HELM Newsletter January 2010
Elm Court School, London Borough of Lambeth: the former Strand Grammar School is located within the Brixton Hill conservation area, and dates from 1912. The building has been home to a number of educational establishments over its lifetime, although by 2007 it had become somewhat dilapidated due to its disuse for a number of years. The exteriors of the building have been completely renovated, making a significant complementary contribution to the local streetscape once again. The addition of a glass enclosed staircase creates both a striking visual impact and contributes to the accessibility and circulation of staff and students © Clive Sherlock Photography
Welcome to the latest edition of the HELM newsletter. We are delighted to present this quarterly newsletter for your interest.
Your next update will be April 2010.
English Heritage is beginning to plan for the 2010 Heritage Champions Conference. This follows on from the previous conference which was held in October 2008 in central London. The 2008 event included presentations from central government on key policy developments, English Heritage officials on heritage protection and Heritage at Risk, and views on what the network can achieve from a Champion and a local authority officer.
In planning the programme for the 2010 conference we would welcome the input of Heritage Champions. Is there a topic you feel would help you in your role, or any policy issue which you would like more training on? If so then please do email your suggestions to .
Recent publications include:
Refurbishing Historic School Buildings
Over recent years, there has been a significant increase in capital funding for school buildings across England, leading to large numbers of schools being remodelled, refurbished or rebuilt. The various funding streams (such as Building Schools for the Future or BSF) all have ambitious objectives to improve standards and facilities across the school estate, with over £20bn of scheduled investment over the next few years.
Download Refurbishing Historic School Buildings.
Guidance on making Article 4 Directions
As highlighted in our Conservation Areas at Risk Campaign, launched in June 2009, one of the most effective tools that Local Planning Authorities have at their disposal to control small scale erosion of character in their conservation areas is the Article 4 Direction. English Heritage has produced a step-by-step guide on how to make an Article 4 Direction, amplifying the text in Guidance on the Management of Conservation Areas (2006).
Download Guidance on making Article 4 Directions.
Large digital screens in public spaces: Joint guidance from English Heritage and CABE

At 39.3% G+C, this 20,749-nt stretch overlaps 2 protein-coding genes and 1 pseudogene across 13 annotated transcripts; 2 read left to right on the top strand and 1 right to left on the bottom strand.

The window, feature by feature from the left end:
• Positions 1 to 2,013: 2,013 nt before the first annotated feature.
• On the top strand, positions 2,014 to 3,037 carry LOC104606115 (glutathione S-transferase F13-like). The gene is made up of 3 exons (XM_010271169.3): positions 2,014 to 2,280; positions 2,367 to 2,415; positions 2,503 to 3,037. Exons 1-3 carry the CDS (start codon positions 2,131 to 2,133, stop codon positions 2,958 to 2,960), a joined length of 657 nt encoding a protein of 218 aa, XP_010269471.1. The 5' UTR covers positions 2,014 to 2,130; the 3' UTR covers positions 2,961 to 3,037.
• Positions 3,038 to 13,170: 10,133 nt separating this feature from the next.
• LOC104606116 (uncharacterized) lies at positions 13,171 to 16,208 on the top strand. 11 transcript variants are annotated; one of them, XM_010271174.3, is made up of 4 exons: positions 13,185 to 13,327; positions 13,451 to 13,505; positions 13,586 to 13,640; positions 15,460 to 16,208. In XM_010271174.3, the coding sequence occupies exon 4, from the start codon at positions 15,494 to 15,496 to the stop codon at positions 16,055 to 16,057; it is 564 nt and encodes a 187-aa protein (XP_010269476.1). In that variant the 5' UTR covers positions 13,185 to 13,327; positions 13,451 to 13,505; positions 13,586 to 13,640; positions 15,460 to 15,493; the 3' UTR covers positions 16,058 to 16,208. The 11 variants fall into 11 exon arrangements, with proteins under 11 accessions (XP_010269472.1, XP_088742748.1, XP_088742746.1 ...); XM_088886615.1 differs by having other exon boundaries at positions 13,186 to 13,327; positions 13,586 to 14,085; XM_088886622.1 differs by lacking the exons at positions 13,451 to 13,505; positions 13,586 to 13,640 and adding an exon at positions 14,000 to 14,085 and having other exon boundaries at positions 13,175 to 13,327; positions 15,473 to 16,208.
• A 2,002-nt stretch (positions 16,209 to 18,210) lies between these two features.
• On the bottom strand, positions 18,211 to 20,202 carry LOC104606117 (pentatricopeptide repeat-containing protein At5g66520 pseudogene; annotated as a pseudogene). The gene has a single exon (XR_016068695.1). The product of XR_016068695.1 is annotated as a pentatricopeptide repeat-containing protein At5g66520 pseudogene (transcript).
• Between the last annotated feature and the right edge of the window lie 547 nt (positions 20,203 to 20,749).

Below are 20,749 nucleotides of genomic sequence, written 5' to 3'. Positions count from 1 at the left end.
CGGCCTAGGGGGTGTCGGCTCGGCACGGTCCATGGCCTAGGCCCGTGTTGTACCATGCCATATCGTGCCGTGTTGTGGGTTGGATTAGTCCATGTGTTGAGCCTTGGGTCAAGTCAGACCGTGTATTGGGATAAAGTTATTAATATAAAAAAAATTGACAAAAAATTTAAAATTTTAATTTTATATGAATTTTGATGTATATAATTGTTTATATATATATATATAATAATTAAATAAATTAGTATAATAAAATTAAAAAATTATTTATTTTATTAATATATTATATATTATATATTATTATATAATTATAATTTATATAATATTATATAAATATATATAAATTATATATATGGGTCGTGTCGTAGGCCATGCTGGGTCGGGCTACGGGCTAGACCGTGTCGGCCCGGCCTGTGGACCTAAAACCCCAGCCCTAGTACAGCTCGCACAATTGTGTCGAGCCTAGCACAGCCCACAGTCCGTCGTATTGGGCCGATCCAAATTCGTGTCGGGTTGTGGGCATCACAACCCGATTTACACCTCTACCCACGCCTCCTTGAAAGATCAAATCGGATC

This guidance has been prepared jointly by English Heritage and CABE to help local authorities in their consideration of planning applications for large digital screens in public places. Some of these will be part of the Live Sites programme for the London 2012 Olympic Games and the Paralympic Games, installed by the organising committee, LOCOG. However, increasingly there are proposals from other organisations, broadcasters and commercial companies to install large digital screens in towns and cities for a variety of purposes.
Download Large digital screens in public spaces: Joint guidance from English Heritage and CABE.
Our Common Heritage: Transforming Liabilities into Assets
A new guidance note that English Heritage has commissioned on transferring heritage assets from public ownership to the third sector. This is in response to the Quirk Review on Making Assets Work, which encouraged local authorities to transfer surplus or under-used property assets to community groups.
URBED, an urban regeneration consultancy specialising in the re-use of redundant buildings, has been appointed to write the guidance, which is due for publication in June 2010. The commission is being supported with financial contributions and advice from the Architectural Heritage Fund, the Heritage Lottery Fund, the Prince’s Regeneration Trust, the National Trust and the Asset Transfer Unit of the Development Trusts Association.
The new guidance is aimed at anyone involved in either disposing of or taking on heritage assets, whether they represent a local authority or a community enterprise. Its aim is to promote successful and sustainable outcomes by signposting existing sources of advice and illustrating examples of good practice. The guidance will be applicable to all types of heritage asset, including historic buildings and public open spaces. Issues to be covered will include stock surveys, specialist advice, feasibility studies, risk assessment, project development and funding. You may be able to help by suggesting examples of successful projects.
Each year, the HELM training team have been able to offer more free training places to our local authority colleagues. This trend is set to continue in 2010 with new courses being piloted along with previously delivered courses to meet increasing demand.
HELM training events
For details about other training courses that HELM are delivering in April and beyond, please visit helm.org.uk/training. We will upload further details about each course as soon as we can. If you have any questions about HELM training, please e-mail .
If you have any queries relating to this newsletter please email or phone Timothy Brooks on . If you wish to unsubscribe, please use the unsubscribe link.